by Rep. Joseph Crowley (D-New York), July 24, 2001
Chairman, I move to strike the requisite number of words.
I rise today in support
of the amendment offered by the gentleman from Massachusetts (Mr. MCGOVERN)
to reduce funding for the Andean Initiative by $100 million. During the
consideration of Plan Colombia, I had some serious concerns regarding
the manner in which the $1.3 billion would be distributed. I believed
that the concentration of those funds on military rather than on economic
and social assistance was a grave miscalculation. The assistance provided
to the Colombian military has been used to support and intensify the long
tradition of human rights abuses in Colombia in my opinion. Plan Colombia
has bloodied the hands of this Congress.
I believe that this
reduction of $100 million should be taken from the account directed to
the Colombian military to send a message that these abuses of basic human
rights will not be tolerated any longer. I cannot stand idly by while
this body attempts to make the same mistake once again. Though I believe
that the Andean Initiative takes steps toward a broader regional strategy
and addresses the shortcomings of Plan Colombia, the President's request
for the distribution of this account is incredibly deficient.
The most glaring
deficiency is the lack of support for the country of Ecuador. We are talking
about a country that has struggled for years with high inflation, a high
rate of unemployment and a low per capita income. We are talking about
a country that provides the United States a forward operating location
at the Manta Air base to conduct drug surveillance missions free of charge.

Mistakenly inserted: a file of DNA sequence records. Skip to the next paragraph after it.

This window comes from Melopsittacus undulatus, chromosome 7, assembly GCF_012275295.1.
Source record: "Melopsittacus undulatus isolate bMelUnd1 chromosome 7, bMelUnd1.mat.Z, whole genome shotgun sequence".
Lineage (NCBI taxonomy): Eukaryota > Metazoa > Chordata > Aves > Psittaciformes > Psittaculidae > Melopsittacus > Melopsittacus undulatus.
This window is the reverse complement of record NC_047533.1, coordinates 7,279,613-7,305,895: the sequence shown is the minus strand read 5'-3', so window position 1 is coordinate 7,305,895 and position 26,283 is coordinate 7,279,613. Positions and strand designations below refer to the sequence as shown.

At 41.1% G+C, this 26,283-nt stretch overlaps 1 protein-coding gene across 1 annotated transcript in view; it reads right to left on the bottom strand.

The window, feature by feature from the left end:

Under the administration
of President Noboa, Ecuador has done nothing but demonstrate acts of loyalty
and friendship toward the United States. How do we repay them? By providing
only $39 million, $39 million when Peru and Bolivia are receiving well
over $100 million each. This is not providing support for a friend in
need. This is a slap in a friend's face.
Ecuador is dealing
with the daunting task of keeping the coca production beyond its borders.
With the increasing activity by Colombian paramilitaries in the Putumayo
region, this is becoming more and more difficult every day.
If the Colombian
military and paramilitaries are successful in driving the guerillas out
of southern Colombia, the problem will not be solved. The guerillas will
simply move elsewhere to resume their business. This funding will not
allow Ecuador to secure its borders or resist the movement of the guerillas
into the Sucumbios region of Ecuador.
Just last month,
the Revolutionary Armed Forces of Colombia crossed the Rio Putumayo into
Ecuador and set up roadblocks on a main highway. This is the beginning
of the terror for Ecuador. We can take steps in this Chamber to nip this
in the bud.
Ecuador once shared
a 367-mile border with Colombia. It now today shares a 367-mile border
with rebel forces. Something must be done before this situation gets out
of hand. No Member wants to be down on this floor next year voting for
an aid package called Plan Ecuador.
I sincerely believe
that the gentleman from Arizona (Mr. KOLBE) and the gentlewoman from New
York (Mrs. LOWEY) are committed to improving the situation in Ecuador.
As this bill goes to conference, I would like to offer my assistance to
ensure that the underfunding of Ecuador be addressed and rectified.
I also note that
this money that will be redirected to child survival and maternal health
as well as combating the spread of infectious disease. With so much suffering
in this world today, why must we contribute to more of it? Let us take
this opportunity to promote the welfare of both Colombia, the Andean region
and global health entirely.
As of October 3, 2001,
this document was also available online at http://thomas.loc.gov/cgi-bin/query/B?r107:@FIELD(FLD003+h)+@FIELD(DDATE+20010724)